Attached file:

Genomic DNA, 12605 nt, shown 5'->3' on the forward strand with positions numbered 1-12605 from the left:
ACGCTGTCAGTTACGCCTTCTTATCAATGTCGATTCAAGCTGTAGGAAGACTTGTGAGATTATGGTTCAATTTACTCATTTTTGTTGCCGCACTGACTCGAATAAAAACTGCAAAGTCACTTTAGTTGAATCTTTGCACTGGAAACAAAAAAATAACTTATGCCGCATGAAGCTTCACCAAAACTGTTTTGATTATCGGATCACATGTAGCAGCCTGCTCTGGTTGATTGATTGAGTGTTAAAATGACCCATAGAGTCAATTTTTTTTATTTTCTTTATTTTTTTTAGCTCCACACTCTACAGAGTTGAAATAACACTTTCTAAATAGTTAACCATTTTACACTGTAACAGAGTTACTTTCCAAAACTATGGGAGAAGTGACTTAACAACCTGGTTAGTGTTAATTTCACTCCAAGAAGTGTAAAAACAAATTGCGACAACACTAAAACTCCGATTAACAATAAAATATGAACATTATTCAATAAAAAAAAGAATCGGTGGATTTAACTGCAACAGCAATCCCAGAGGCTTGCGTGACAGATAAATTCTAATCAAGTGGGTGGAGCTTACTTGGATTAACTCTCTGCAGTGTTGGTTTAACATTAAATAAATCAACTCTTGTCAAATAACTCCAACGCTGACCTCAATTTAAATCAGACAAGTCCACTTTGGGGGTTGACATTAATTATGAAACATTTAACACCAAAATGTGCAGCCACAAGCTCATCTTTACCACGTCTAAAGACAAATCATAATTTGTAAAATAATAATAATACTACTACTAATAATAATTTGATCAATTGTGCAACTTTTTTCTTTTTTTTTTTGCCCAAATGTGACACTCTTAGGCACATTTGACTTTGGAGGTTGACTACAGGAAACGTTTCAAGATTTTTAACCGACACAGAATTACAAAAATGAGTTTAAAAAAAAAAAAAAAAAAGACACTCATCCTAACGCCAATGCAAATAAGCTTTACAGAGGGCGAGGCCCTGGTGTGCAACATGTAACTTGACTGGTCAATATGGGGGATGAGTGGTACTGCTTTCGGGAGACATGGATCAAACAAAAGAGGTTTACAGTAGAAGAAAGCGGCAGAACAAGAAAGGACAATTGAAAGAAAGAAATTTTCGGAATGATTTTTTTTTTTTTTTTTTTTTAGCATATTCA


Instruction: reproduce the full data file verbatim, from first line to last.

Genomic DNA, 12605 nt, shown 5'->3' on the forward strand with positions numbered 1-12605 from the left:
ACGCTGTCAGTTACGCCTTCTTATCAATGTCGATTCAAGCTGTAGGAAGACTTGTGAGATTATGGTTCAATTTACTCATTTTTGTTGCCGCACTGACTCGAATAAAAACTGCAAAGTCACTTTAGTTGAATCTTTGCACTGGAAACAAAAAAATAACTTATGCCGCATGAAGCTTCACCAAAACTGTTTTGATTATCGGATCACATGTAGCAGCCTGCTCTGGTTGATTGATTGAGTGTTAAAATGACCCATAGAGTCAATTTTTTTTATTTTCTTTATTTTTTTTAGCTCCACACTCTACAGAGTTGAAATAACACTTTCTAAATAGTTAACCATTTTACACTGTAACAGAGTTACTTTCCAAAACTATGGGAGAAGTGACTTAACAACCTGGTTAGTGTTAATTTCACTCCAAGAAGTGTAAAAACAAATTGCGACAACACTAAAACTCCGATTAACAATAAAATATGAACATTATTCAATAAAAAAAAGAATCGGTGGATTTAACTGCAACAGCAATCCCAGAGGCTTGCGTGACAGATAAATTCTAATCAAGTGGGTGGAGCTTACTTGGATTAACTCTCTGCAGTGTTGGTTTAACATTAAATAAATCAACTCTTGTCAAATAACTCCAACGCTGACCTCAATTTAAATCAGACAAGTCCACTTTGGGGGTTGACATTAATTATGAAACATTTAACACCAAAATGTGCAGCCACAAGCTCATCTTTACCACGTCTAAAGACAAATCATAATTTGTAAAATAATAATAATACTACTACTAATAATAATTTGATCAATTGTGCAACTTTTTTCTTTTTTTTTTTGCCCAAATGTGACACTCTTAGGCACATTTGACTTTGGAGGTTGACTACAGGAAACGTTTCAAGATTTTTAACCGACACAGAATTACAAAAATGAGTTTAAAAAAAAAAAAAAAAAAGACACTCATCCTAACGCCAATGCAAATAAGCTTTACAGAGGGCGAGGCCCTGGTGTGCAACATGTAACTTGACTGGTCAATATGGGGGATGAGTGGTACTGCTTTCGGGAGACATGGATCAAACAAAAGAGGTTTACAGTAGAAGAAAGCGGCAGAACAAGAAAGGACAATTGAAAGAAAGAAATTTTCGGAATGATTTTTTTTTTTTTTTTTTTTTAGCATATTCA